Stem and clean strawberries. Pulse in food processor until strawberries are broken down and small pieces remain. Measure 4 cups strawberry puree into a pot and place over high heat. Add sugar and butter, stirring constantly. Bring to a rolling boil. Stir in pectin and return to full rolling boil and cook at rolling boil for 1 minute, stirring constantly. Remove from heat. Skim foam from mixture.
Pour or ladle into prepared jars to within ¼ inch from top. Clean rims of jars with damp cloth and top with lid. Screw on bands tightly and place on jars on rack in canner filled with boiling water. Lower rack into canner making sure at least 2” of water covers tops of jars. Bring back to a soft boil and process for 10 minutes. Remove jars and place upright on a towel or wire rack to cool. When cool, check to make sure each jar sealed by pressing middle of the lid with your finger. If lid pops back, it did not seal and any jam remaining unsealed should be stored in the refrigerator. Sealed jam can be stored in pantry. Enjoy.

Berry Butter
Delicious with homemade biscuits or bread, hot from the oven!
½ cup butter, softened to room temperature
2-3 tablespoons confectioner’s sugar
2 tablespoons preserves or jam


In a bowl or food processor, combine above ingredients until smooth. Refrigerate to firm. Serve with rolls, biscuits or bread.

Blackberry or Raspberry Jam
4 cups blackberry puree
6 ¾ cups sugar
½ teaspoon butter
1 pouch powdered fruit pectin


Wash jars and bands thoroughly in hot water. Pour boiling water over lids and set aside.
Stem and clean strawberries. Crush blackberries by hand or pulse in food processor until smooth. Pour through a wire strainer to remove all seeds. Measure 4 cups of the seedless puree into a pot and place over high heat. Add sugar and butter, stirring constantly. Bring to a rolling boil. Stir in pectin and return to full rolling boil and cook at rolling boil for 1 minute, stirring constantly. Remove from heat. Skim foam from mixture.
Pour or ladle into prepared jars to within ¼ inch from top. Clean rims of jars with damp cloth and top with lid. Screw on bands tightly and place on jars on rack in canner filled with boiling water. Lower rack into canner making sure at least 2” of water covers tops of jars. Bring back to a soft boil and process for 10 minutes. Remove jars and place upright on a towel or wire rack to cool. When cool, check to make sure each jar sealed by pressing middle of the lid with your finger. If lid pops back, it did not seal and any jam remaining unsealed should be stored in the refrigerator. Sealed jam can be stored in pantry. Enjoy.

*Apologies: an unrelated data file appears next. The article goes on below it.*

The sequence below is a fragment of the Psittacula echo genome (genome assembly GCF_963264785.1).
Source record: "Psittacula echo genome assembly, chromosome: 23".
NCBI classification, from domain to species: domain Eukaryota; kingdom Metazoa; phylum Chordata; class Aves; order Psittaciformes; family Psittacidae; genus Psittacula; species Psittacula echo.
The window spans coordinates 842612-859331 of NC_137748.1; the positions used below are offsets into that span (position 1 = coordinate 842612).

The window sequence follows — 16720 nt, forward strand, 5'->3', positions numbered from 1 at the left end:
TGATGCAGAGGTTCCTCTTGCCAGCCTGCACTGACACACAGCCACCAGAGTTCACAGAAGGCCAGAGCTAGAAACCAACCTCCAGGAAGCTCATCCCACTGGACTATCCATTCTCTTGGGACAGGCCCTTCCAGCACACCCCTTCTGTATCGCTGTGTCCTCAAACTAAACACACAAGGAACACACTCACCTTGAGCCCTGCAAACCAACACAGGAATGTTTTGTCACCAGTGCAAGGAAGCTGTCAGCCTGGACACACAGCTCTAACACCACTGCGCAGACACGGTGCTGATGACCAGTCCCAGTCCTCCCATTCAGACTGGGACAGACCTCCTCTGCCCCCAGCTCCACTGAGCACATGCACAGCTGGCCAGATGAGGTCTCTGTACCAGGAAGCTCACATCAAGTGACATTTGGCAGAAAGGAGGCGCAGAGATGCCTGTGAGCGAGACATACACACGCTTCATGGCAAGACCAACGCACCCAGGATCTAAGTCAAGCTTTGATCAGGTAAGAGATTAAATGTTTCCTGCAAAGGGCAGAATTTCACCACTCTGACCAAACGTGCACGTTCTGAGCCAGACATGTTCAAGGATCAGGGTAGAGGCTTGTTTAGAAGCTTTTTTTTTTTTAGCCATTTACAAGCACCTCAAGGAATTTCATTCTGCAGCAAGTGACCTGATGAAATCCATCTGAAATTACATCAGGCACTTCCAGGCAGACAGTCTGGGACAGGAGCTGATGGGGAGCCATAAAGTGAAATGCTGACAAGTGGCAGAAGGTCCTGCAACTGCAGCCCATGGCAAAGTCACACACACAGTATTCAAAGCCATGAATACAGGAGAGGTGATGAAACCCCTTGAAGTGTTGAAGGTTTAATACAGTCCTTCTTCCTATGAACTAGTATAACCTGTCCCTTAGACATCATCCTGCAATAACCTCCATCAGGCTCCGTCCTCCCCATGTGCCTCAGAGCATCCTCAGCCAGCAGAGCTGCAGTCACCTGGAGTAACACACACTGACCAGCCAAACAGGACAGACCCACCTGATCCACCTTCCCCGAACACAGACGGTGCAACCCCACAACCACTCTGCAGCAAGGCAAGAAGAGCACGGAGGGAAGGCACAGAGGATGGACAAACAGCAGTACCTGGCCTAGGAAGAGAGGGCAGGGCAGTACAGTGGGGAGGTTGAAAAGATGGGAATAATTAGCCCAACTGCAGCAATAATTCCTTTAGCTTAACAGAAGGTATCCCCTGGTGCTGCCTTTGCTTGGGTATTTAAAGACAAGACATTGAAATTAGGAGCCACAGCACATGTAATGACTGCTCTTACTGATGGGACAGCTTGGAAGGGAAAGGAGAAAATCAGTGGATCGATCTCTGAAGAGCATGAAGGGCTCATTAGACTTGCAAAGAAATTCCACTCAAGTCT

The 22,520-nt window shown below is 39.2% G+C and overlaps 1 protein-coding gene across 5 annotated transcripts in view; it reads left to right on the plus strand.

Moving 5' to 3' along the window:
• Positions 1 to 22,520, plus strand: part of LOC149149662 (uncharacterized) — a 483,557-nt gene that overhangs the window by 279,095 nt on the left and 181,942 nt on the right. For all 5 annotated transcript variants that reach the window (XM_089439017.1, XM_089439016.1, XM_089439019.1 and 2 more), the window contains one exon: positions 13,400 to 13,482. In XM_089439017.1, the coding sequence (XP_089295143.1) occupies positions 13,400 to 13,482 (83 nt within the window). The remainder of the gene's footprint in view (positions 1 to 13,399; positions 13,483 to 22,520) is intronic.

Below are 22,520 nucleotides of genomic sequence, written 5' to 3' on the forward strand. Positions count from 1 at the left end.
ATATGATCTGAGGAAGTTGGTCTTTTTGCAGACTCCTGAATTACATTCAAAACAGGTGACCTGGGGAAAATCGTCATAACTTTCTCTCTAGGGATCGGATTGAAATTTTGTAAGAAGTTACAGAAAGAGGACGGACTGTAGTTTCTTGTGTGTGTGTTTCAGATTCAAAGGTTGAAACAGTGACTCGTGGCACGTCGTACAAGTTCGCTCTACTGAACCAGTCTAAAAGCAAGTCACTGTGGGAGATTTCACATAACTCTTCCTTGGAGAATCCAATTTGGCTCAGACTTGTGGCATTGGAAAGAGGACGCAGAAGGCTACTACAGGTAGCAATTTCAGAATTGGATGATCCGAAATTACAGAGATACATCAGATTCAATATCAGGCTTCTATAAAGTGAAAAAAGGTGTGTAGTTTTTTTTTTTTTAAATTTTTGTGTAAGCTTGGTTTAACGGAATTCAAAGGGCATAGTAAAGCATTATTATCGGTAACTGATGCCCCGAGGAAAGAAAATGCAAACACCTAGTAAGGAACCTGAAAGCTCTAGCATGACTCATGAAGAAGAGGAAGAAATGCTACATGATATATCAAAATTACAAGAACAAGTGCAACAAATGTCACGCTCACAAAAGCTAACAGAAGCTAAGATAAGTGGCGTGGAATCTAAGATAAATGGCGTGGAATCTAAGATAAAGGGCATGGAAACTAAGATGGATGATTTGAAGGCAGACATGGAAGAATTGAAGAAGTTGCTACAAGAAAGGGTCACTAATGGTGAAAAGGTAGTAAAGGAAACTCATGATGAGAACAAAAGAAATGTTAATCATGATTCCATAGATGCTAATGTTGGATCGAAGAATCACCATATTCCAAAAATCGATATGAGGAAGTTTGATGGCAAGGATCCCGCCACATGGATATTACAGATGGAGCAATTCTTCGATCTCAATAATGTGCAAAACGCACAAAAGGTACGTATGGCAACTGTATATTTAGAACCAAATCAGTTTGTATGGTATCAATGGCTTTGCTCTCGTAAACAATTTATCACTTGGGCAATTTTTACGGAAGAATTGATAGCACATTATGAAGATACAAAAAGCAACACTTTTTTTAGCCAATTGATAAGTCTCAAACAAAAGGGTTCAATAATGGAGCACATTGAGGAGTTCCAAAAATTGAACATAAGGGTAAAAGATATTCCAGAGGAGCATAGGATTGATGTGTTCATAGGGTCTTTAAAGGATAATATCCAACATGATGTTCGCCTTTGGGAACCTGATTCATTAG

Frozen Strawberry Merlot
2 cups fresh strawberries
4-6 oz Merlot
Sugar or sweetener, to taste
Ice (2-3 cups)


Place strawberries, Merlot and 1 cup ice into blender. Blend until smooth. Add ice ½ cup at a time until desired thickness. Sweeten as desired with sugar or sweetener.
Blackberry Crisp
4 - 4 ½ cups fresh blackberries
1/3 cup sugar
1 cup flour
1 cup oats
¾  cup brown sugar, packed
½ teaspoon cinnamon
¼ teaspoon nutmeg
¾ cups butter (not margarine)

Preheat oven to 350 degrees. Combine berries and white sugar in a baking dish. In a separate bowl, c­ombine flour, oats, brown sugar, cinnamon and nutmeg. Cut in butter until you have coarse crumbs. Sprinkle crumbs over fruit in baking dish and bake for 30-35 minutes, until golden brown. Let cool slightly. Serve warm with fresh whipped cream or vanilla ice cream. Enjoy!

Strawberry Banana Smoothie
1 cup strawberries, frozen
8 oz plain or vanilla yogurt
1 banana
2-3 tablespoons milk


Combine strawberries, yogurt and banana in blender. Add milk a tablespoon at a time until desired thickness. Serves two.

Strawberry Bread
1 (10oz) package frozen strawberries, thawed and crushed
1 cup sugar
2/3 cup vegetable oil
2 eggs
1 ½  cups flour
½ teaspoon baking soda
½ teaspoon salt
½  cup walnuts or pecans, chopped
1 ½ teaspoons cinnamon (optional)


Preheat oven to 350 degrees. Combine eggs, sugar and oil until smooth and creamy. Stir in strawberries. In a separate bowl, combine remaining dry ingredients. Add strawberry mixture to dry ingredients until just combined. Pour into a well-greased and floured loaf pan. Bake 40-45 minutes or until toothpick comes out clean. Let cool in pan for 8-10 minutes, then turn loaf out on wire rack. When cool, wrap tightly in plastic.